April PMI Results, Bold U.S. Policy Proposals, and a 50-Basis Point Central Bank Hike in Russia

April 23, 2021

The weighted dollar fell 0.3% overnight and double that for the week. Against specific other currencies, the dollar lost 0.7% against the Japanese yen, 0.3% relative to the euro, Australian dollar and sterling, and 0.2% versus the Swiss franc, Mexican peso, and New Zealand and Canadian dollars. The dollar held steady against the Chinese yuan and climbed 0.3% additionally vis-a-vis the Turkish lira.

The lira tumbled 3.3% for the week and is almost 15% weaker that it value before the prime minister fired the prior central bank governor last month. That move cast doubt on the Bank of Turkey’s policy independence going forward.

The Central Bank of Russia, by contrast, today raised its interest rate benchmark by more than expected despite increasing voter dissatisfaction with President Putin. An initial 25-basis point rate increase on March 19 had constituted a trend reversal. By last July, the rate had been lowered last year by a total of 200 basis points to 4.25%. In announcing a second consecutive rate hike today, this time of 50 basis points to 5.0%, the Board of Directors responded to the rise of CPI inflation to a 52-month high of 5.8% (versus a target of 4%) and to the first on-year advance of monthly GDP (+0.5% in March compared to -2.5% in February) in a year. In a released statement, officials observe, “The recovery of demand is becoming increasingly steady and in certain sectors exceeds their output expansion capacity. In this context, the balance of risks is shifted towards proinflationary ones.” More hikes seems probable: “The Bank of Russia will consider the necessity of further increases in the key rate at its upcoming meetings.”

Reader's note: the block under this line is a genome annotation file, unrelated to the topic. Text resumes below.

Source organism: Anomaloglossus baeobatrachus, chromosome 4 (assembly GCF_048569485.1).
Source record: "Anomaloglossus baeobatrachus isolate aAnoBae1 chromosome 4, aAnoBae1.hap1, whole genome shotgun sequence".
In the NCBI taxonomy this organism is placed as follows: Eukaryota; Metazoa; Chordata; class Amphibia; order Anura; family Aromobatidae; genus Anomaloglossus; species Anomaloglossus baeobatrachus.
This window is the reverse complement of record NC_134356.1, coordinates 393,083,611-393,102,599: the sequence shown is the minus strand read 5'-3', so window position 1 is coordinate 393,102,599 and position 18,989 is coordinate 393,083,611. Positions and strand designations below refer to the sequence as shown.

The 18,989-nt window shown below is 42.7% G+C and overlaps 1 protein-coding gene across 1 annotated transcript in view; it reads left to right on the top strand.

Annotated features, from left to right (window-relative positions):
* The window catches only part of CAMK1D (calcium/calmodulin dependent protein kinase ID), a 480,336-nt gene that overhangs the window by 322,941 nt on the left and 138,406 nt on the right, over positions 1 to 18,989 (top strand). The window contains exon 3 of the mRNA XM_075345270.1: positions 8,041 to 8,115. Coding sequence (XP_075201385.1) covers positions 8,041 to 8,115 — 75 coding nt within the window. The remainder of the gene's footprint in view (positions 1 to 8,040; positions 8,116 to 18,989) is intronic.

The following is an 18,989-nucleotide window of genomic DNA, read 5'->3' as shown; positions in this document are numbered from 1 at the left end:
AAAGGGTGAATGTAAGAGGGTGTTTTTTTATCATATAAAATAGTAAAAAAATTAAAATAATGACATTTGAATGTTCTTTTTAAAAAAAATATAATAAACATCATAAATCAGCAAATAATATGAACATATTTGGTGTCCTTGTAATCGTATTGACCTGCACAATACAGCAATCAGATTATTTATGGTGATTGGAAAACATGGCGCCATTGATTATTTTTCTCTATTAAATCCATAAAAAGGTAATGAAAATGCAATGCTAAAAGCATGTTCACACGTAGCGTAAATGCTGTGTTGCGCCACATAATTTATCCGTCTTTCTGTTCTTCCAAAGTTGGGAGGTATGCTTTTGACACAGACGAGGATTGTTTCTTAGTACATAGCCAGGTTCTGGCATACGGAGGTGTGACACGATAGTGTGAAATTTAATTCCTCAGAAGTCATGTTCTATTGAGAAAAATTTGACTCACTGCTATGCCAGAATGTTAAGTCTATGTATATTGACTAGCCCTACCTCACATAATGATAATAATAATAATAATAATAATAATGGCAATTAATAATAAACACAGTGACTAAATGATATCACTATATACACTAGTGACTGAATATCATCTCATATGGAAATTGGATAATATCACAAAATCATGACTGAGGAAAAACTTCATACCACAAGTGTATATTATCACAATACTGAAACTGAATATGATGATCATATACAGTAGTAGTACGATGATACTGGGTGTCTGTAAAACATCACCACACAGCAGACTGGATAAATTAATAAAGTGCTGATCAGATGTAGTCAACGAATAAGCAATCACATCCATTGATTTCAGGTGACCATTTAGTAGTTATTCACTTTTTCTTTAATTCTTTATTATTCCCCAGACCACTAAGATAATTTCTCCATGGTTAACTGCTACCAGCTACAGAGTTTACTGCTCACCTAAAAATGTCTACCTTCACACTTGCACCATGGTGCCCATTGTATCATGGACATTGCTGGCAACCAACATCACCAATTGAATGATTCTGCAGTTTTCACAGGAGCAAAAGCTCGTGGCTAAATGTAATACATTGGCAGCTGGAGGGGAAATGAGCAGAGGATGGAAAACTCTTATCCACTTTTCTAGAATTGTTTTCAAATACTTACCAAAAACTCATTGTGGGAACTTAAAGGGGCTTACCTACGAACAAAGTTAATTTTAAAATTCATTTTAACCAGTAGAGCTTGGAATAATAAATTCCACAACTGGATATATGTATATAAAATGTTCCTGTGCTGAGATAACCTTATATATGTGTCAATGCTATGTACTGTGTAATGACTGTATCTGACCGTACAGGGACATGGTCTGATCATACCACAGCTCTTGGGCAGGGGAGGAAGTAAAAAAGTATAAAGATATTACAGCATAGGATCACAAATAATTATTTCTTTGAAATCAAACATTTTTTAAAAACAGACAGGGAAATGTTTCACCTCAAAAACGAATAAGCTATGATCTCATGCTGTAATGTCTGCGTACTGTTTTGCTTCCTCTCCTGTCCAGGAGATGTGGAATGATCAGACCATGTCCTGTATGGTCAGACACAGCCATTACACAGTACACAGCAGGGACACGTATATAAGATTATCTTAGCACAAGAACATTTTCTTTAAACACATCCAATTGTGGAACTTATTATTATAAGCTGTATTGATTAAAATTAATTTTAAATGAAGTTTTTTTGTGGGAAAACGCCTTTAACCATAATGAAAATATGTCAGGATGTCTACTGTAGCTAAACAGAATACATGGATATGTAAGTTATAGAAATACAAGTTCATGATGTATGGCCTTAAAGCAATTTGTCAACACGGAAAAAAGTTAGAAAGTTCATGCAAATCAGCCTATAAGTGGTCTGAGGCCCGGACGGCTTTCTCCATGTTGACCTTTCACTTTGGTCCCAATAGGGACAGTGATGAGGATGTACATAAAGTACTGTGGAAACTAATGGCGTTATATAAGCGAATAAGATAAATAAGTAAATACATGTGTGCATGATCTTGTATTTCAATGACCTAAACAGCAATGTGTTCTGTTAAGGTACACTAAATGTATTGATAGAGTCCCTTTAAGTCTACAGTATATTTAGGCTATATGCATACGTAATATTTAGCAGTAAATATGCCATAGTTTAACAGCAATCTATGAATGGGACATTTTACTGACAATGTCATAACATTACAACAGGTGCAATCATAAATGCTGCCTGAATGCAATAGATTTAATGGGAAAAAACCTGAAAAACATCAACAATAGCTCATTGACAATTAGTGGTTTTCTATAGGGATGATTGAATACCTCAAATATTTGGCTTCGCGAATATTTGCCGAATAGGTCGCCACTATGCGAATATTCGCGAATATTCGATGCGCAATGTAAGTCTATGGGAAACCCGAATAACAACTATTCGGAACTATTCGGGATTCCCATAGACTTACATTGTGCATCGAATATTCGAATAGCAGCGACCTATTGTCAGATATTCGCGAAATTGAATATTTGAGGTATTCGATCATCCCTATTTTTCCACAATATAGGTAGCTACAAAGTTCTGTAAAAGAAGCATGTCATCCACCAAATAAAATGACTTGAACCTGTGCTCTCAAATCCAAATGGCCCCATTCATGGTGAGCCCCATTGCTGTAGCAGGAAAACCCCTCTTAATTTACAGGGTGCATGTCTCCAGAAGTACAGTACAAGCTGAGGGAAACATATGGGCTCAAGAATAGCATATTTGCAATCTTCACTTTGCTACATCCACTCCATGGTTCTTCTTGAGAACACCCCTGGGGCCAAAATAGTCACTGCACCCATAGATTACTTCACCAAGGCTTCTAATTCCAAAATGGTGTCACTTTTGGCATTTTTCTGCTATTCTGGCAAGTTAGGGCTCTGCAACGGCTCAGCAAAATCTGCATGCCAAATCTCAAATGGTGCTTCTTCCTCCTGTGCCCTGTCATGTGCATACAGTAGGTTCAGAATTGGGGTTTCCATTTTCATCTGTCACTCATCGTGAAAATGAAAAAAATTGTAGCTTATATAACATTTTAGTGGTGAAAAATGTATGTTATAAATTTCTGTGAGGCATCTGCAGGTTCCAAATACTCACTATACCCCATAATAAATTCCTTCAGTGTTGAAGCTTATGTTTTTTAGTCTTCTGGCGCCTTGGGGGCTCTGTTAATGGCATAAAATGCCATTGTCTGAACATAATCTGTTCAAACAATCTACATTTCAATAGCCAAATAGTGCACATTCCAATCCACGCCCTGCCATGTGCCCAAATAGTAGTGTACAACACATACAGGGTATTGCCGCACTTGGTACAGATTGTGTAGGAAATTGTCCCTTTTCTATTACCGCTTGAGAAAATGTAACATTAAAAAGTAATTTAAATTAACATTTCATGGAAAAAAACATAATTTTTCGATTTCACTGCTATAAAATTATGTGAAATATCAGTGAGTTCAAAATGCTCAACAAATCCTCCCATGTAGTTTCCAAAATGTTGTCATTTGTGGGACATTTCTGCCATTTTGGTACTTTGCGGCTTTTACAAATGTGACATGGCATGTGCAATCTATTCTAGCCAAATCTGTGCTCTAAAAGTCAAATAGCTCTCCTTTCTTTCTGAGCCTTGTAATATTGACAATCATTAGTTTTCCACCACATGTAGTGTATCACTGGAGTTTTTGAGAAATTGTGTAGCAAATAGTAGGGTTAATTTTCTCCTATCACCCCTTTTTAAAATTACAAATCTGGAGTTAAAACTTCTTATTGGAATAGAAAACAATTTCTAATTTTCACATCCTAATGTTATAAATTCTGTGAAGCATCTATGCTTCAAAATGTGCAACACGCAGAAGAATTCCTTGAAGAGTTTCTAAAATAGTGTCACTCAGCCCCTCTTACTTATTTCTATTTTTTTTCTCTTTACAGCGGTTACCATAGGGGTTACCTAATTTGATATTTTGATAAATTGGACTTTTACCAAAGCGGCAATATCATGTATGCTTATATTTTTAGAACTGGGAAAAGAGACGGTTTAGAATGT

In stock market action overnight, a late-session selloff in the United States Thursday extended into parts of Asia and Europe, with the Nikkei closing down 0.6%, and markets in Germany, France, Italy, Spain and Switzerland currently showing losses of between 0.2% and 0.6%.

India‘s market also dropped 0.4%. India faces a humanitarian crisis, with Covid cases and deaths topping 600k and 4k during the past two days and hospitals running out of key basic supplies like oxygen.

The trigger of the U.S. stock market’s drop on Thursday was one of President Biden‘s bold policy proposals, namely a recommended higher capital gains tax on the wealthiest echelon of Americans. This action would reverse a key consequence of the 2018 tax cut and help fund ambitious plans to build back U.S. infrastructure and counter climate change. U.S. stock futures today are modestly higher. The value of a bitcoin was especially vulnerable to Biden’s tax plan and traded below $50,000.

On futures trading, the ten-year Treasury yield is a basis point firmer in contrast to dips of 2 and 1 basis points in its German and British counterparts. Among commodity prices, WTI oil and gold are up 0.5% and 0.3%.

Preliminary April purchasing manager surveys findings were reported for several economies today.